See the last part here, and read on for the ending to this summary!

Chapter 8: Three Post-Industrial Employment Trajectories

Theories of Service-Employment Growth

A clear tendency in developed countries is that innovations and automation in industrial labor advance productivity, making industrial goods cheaper. This, coupled with a continued increase inaverage income, means there is a clear shift over time towards spending on services. A key question is whether the jobs lost to higher productivity (you need less workers to make the same amount of stuff, after all) will be made up for in an expanding service sector. Economist William Baumol proposed the idea of Baumol’s cost disease: as productivity…

Today, we’ll be continuing the summary of this book by discussing the welfare state in the employment structure. In the previous parts, we categorized three welfare regime types, and looked at what political powers may have caused them. But how do these regimes influence other economic variables?

This article will round out the first part of the Esping-Andersen’s book from 1990. You can find the previous part here. Enjoy!

Chapter 3: The Welfare State as a System of Stratification

Many sweeping generalizations about welfare are incorrect. For example, you might hear someone argue that it lessens class divisions. But not all welfare is created equal: some welfare policies lessen class divides, but some enhance them. And the redistributive effect of even the same amount of welfare spending can vary greatly. Mirroring the regime types, there are 3 “ideal types” of welfare stratification.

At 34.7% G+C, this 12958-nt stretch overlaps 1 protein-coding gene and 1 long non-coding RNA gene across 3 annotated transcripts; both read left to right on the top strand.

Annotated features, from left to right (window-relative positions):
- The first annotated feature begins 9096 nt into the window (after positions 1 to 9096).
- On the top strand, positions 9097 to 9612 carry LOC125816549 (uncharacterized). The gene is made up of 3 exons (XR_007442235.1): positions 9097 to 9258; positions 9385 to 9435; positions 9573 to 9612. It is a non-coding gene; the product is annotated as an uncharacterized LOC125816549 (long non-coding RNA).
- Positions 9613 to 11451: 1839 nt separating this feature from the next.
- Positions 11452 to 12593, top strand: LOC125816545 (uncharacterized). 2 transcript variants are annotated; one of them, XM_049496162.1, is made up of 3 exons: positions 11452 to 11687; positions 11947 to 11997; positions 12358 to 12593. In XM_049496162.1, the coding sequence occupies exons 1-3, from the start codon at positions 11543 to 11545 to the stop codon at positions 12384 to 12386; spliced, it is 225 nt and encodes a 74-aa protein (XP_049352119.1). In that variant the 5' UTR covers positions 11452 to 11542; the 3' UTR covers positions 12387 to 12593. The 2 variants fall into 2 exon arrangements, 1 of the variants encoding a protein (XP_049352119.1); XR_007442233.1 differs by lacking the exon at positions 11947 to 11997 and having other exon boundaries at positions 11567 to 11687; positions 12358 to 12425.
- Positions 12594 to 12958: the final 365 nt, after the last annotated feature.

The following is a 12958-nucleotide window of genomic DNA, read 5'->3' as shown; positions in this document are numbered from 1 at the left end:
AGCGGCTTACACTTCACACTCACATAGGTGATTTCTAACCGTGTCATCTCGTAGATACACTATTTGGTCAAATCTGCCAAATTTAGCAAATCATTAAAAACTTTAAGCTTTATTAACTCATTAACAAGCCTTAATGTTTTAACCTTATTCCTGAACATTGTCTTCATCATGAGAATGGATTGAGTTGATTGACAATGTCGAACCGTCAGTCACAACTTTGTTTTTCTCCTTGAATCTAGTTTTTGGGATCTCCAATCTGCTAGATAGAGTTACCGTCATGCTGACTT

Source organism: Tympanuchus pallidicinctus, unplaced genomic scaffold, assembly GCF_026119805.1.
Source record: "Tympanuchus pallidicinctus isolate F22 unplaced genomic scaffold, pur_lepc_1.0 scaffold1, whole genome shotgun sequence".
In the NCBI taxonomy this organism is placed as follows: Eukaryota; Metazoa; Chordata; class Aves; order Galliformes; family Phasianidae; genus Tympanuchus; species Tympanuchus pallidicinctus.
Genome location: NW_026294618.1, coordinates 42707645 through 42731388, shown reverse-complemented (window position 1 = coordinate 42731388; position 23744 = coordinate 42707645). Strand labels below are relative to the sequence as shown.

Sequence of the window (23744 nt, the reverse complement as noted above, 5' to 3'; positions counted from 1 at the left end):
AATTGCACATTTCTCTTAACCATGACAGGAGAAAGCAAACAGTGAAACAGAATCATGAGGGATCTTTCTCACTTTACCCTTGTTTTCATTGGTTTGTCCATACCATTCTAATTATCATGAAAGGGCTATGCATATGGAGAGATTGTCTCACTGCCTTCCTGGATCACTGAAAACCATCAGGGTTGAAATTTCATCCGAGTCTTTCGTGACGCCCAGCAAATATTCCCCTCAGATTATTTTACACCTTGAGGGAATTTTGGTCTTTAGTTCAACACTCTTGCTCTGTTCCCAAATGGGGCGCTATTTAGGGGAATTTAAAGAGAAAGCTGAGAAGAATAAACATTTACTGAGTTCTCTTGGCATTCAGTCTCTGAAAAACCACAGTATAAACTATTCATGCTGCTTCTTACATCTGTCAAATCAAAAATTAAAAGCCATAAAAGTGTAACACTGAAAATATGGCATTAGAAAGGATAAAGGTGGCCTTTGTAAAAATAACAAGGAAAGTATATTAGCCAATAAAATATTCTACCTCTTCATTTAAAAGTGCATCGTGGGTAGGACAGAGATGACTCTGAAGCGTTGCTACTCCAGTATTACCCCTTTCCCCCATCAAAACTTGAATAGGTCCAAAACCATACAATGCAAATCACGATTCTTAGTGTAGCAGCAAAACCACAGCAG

The origins of conservative stratification comes from two related phenomena: etatism and corporatism. Etatism, pioneered…

This will be the first in a series of articles about the excellent “The Three Worlds of Welfare Capitalism” by Gøsta Esping-Andersen, first published in 1990. It focuses on 18 developed Western countries, with extensive data covering decades. Enjoy!


The 1960’s and 1970's saw dramatic expansion and empowerment of welfare states. No longer was welfare a marginal role of the state: instead, it reshaped how society and the economy was organized. But different welfare structures shaped countries differently with regard to decommodification, stratification, and employment. Crucially, these effects cannot be determined just by looking at the amount of welfare spending…

Today, I’ll be summarizing the classic “Uncertainty and the Welfare Economics of Medical Care” by Kenneth Arrow. I think it provides a powerful and commonsense explanation of why medical care is different from most other goods and services. My personal notes will be in brackets [like this].

I. Introduction, Scope and Method

First, it should be noted that we’re focusing on medical care specifically here, rather than health in general. Many things affect health beyond just medical care. We’ll be comparing it to the norm in economics of a product sold under perfect competition, where firms don’t have the individual power to set prices, there…